Mind Map

Prophyry's Mind MapA mind map helps to visualize structure and context. It also shows what are superior and subordinate aspects to a concept. If you make a good mind map, it will show you how balanced a text or presentation really is.

Using a mind map is a useful learning strategy both during reading, as well as a “reminder” to be able to quickly see the overview and the whole, which typically comes in handy just before a test or when writing a report.
The mind map in today’s sense was invented by Tony Busan, a British author, also known through the BBC program “Use your head” from around 1974.
One of the earliest examples is from the Porphyry of Tyros, a “famous” philosopher from the 3rd century, who visualized the categories of Aristotle.

An average mind map has around 30 nodes (J. Beel, S. Langer, 2011), but this will depend on the size of the chapter, as well as how accurate and precise you need to be.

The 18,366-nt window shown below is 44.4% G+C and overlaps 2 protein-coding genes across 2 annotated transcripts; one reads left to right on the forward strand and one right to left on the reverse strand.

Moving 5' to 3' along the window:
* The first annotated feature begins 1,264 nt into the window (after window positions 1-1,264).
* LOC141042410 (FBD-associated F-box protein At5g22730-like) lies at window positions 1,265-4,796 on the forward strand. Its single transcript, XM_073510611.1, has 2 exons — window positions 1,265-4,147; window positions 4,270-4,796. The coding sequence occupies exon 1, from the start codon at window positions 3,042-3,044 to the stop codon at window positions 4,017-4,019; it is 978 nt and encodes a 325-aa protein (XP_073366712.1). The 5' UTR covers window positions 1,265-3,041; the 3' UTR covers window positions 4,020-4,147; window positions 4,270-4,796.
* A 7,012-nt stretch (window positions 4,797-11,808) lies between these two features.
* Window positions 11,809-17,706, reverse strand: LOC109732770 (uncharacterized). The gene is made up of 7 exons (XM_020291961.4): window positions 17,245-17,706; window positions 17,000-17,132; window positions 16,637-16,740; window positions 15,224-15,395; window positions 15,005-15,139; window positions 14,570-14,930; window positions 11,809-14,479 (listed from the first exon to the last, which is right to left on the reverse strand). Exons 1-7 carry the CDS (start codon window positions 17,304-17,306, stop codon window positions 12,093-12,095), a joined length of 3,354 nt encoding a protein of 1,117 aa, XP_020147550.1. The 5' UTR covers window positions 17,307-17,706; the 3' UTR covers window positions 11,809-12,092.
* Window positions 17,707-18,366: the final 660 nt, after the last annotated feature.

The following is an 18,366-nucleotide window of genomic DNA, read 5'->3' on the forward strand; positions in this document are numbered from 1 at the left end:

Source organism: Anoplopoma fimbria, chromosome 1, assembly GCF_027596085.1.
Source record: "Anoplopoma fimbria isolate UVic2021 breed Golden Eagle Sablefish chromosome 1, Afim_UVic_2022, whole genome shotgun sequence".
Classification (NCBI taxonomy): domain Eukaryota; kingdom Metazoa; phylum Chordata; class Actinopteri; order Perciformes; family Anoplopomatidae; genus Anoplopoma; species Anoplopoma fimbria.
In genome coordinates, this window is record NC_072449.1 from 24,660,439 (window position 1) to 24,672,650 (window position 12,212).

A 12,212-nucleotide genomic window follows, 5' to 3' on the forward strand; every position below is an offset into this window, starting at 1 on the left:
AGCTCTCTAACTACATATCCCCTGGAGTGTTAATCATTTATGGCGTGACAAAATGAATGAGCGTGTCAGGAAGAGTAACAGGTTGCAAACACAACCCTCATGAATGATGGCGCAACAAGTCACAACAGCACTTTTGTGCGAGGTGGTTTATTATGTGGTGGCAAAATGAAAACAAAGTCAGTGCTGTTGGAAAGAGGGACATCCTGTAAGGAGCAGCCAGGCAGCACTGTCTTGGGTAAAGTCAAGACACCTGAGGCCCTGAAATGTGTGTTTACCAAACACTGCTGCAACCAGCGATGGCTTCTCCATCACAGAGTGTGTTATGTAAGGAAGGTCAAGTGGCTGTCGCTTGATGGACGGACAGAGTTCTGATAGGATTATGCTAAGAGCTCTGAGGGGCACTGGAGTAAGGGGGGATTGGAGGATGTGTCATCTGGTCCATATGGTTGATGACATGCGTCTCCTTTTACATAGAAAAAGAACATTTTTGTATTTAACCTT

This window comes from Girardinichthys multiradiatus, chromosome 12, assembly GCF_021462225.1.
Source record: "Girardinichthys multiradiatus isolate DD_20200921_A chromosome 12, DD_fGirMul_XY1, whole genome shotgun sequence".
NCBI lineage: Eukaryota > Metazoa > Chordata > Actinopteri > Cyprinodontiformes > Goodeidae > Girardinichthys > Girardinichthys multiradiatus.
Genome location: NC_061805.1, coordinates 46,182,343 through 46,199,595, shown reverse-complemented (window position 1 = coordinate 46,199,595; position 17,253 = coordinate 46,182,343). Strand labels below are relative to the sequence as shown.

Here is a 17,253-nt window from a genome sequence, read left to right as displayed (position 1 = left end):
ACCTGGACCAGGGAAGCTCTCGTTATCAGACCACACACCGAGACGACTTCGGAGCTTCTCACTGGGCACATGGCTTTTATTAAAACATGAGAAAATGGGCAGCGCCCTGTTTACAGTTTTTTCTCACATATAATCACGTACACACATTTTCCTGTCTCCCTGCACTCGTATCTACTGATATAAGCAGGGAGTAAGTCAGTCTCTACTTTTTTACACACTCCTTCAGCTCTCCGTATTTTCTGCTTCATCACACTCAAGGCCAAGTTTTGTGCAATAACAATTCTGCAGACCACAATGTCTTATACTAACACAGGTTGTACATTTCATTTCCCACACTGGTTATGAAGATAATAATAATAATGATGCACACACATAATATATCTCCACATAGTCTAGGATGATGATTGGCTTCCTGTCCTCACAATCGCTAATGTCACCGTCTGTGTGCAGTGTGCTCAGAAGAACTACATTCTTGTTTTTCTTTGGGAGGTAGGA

A Mind Map example of a Mind Map


  • Start in the center of the sheet with a picture of the item
  • Use at least 3 colors, preferably
  • Use pictures and symbols instead of words – if you can and if you find it useful
  • Remember that you can use uppercase and lowercase letters for something as well
  • The links themselves can carry information, make them thicker or use color
  • Do not be afraid to create a new version – this is a tool, not an art project


There are many digital tools available for creating mind maps, such as https://coggle.it/.
But the easiest and most flexible way to make one is still a piece of paper and something to write with: it is available offline and you can easily make drawings, doodles etc. That way, you keep your focus on the subject matter and learning, instead of handling the digital tech.